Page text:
Awan didn’t respond to calls from Bloomberg seeking comment.
“If you disagree with them, they take it as an attack on security interests,” Muhammad Ziauddin, a 50-year-veteran journalist and former editor of The Express Tribune and Dawn newspapers said, referring to the army and the government. “The situation is very bad. There is self-censorship” as well. Khan accuses Geo TV and Dawn, the country’s most read English language newspaper, of being biased against his government.

Silencing Media

Ziauddin said his voice was muted at least 10 times during a television talk show because he was critical of the army’s intervention in politics and the government.
The military denies any role in curbs on media, while the ministers say the measures are being taken by the media regulator without any interference from the authorities.
Still, Reporters Without Borders has lowered Pakistan’s ranking by three points to 142 out of 180 in 2019, placing it behind Afghanistan, Myanmar and South Sudan in the free media index, while Amnesty International is concerned about human rights activists and students being targeted. Pakistan Federal Union of Journalists, the top media-representative body, and press clubs across the country are protesting against censorship.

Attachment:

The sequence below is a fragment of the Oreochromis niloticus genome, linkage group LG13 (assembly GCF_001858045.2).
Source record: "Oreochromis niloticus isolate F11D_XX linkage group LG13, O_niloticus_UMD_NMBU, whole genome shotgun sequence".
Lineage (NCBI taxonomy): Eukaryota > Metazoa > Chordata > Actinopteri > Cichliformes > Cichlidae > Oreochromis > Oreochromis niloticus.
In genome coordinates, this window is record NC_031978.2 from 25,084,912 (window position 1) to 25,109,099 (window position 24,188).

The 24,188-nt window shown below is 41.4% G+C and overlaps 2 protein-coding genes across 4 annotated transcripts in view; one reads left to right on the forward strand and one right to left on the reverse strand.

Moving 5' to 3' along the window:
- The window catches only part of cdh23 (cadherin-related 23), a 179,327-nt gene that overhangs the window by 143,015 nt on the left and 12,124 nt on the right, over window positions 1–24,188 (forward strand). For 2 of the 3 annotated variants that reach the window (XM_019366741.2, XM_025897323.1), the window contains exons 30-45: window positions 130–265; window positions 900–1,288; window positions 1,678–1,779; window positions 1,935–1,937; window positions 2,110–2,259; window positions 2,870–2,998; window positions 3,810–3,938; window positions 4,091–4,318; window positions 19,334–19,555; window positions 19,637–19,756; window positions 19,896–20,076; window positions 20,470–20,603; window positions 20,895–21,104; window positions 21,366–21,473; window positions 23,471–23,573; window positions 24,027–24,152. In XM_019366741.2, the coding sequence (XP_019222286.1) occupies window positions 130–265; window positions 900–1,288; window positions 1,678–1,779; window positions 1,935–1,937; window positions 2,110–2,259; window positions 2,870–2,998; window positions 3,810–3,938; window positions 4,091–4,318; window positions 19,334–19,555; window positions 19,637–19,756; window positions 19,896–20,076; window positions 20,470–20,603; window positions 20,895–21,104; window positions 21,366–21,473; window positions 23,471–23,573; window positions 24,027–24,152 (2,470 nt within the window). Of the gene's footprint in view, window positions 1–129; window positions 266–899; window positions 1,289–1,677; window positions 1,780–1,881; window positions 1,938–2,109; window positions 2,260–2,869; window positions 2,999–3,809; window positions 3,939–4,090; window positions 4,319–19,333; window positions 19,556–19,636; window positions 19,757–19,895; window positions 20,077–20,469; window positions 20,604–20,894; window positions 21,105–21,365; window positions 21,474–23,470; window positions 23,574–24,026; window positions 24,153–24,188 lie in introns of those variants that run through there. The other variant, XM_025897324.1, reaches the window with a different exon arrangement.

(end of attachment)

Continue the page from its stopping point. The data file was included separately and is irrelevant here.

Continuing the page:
But it is not just censorship that’s worrying Pakistan’s media.
Journalists continue to be at risk of threats, kidnapping, and murder, while some have sought asylum in other countries. At least 33 journalists were killed in the past six years and so far, no one has been arrested or tried for their murders, according to Freedom Network, a Pakistan-based media rights watchdog.
At least three journalists spoke on the condition of anonymity, saying they fear backlash from security agencies. They reported receiving WhatsApp messages from military officials on reporting guidelines. If they don’t comply, they get angry calls, or visits by security officials or a social media campaign will be generated that brands them as “traitors.”
“In the past, there were some rules, clear red-lines and we knew who is on the other side,” Ziauddin said. “Now we don’t know who is doing it.”- 

جب بھی سلیکٹڈ حکومت آتی ہے ادارے بکنے لگتے ہیں، بلاول

پیپلز پارٹی کے چیئرمین بلاول بھٹو زرداری نے کہا ہے کہ جب بھی سلیکٹڈ حکومت آتی ہے کم قیمت میں ادارے بکنے لگتے ہیں ، اگر مشرف ادارے نہیں بیچ سکے تو کٹھ پتلی بھی نہیں بیچ سکے گا۔
لاہور میں تقریب سے خطاب کرتے ہوئے چیئرمین پی پی نے کہا کہ جن اداروں میں محنت کشوں کا خون پسینہ شامل ہے اُن کی نج کاری نہیں ہونے دیں گے۔
بلاول بھٹو نے کہا کہ مزدوروں کو کوئی ایمنسٹی اسکیم یا بیل پیکج نہیں ملتا جبکہ آئی ایم ایف کے ساتھ بیٹھ کر مزدوروں کے حقوق پر سودے بازی کی جاتی ہے۔
انہوں نے کہا کہ یہ لوگ پھر کہتے ہیں کہ حکومت صحیح سمت میں ترقی کر رہی ہے۔
چیئرمین پی پی نے کہا کہ ہم عوامی حکومت بنائیں گے اور مزدوروں کو ان کے حقوق واپس دلائیں گے جبکہ تمام اداروں میں مزدوروں کو حصہ دار بنائیں گے ۔
بلاول بھٹو زرداری نے کہا کہ ہماری حکومت آئے گی تو دیکھیں گے کیسے نج کاری ہوتی ہے۔
انہوں نے کہا کہ ان 15 ماہ سے پہلے پانچ سالوں میں مزدوروں کے حقوق پر حملے کیے جارہے تھے، پاکستان پیپلز پارٹی اور تمام جماعتوں کی سوچ میں فرق ہے جبکہ پیپلز پارٹی کا لیبر وزیر واقعی مزدوروں سے تعلق رکھتا ہے۔
انہوں نے کہا کہ مزدور کی کم از کم تنخواہ اتنی ہونی چاہیے کہ نہ صرف گھر چل سکے، تعلیم اور علاج کا خرچ اٹھایا جاسکے۔
بلاول بھٹو نے کہا کہ ضیا آمر نے مزدوروں سے جو حق چھینا، شہید محترمہ نے پہلے دن یونین سازی کا حق واپس کیا جبکہ مشرف دور میں یونین سازی کا حق چھینا گیا، پھر ہم نے واپس کیا۔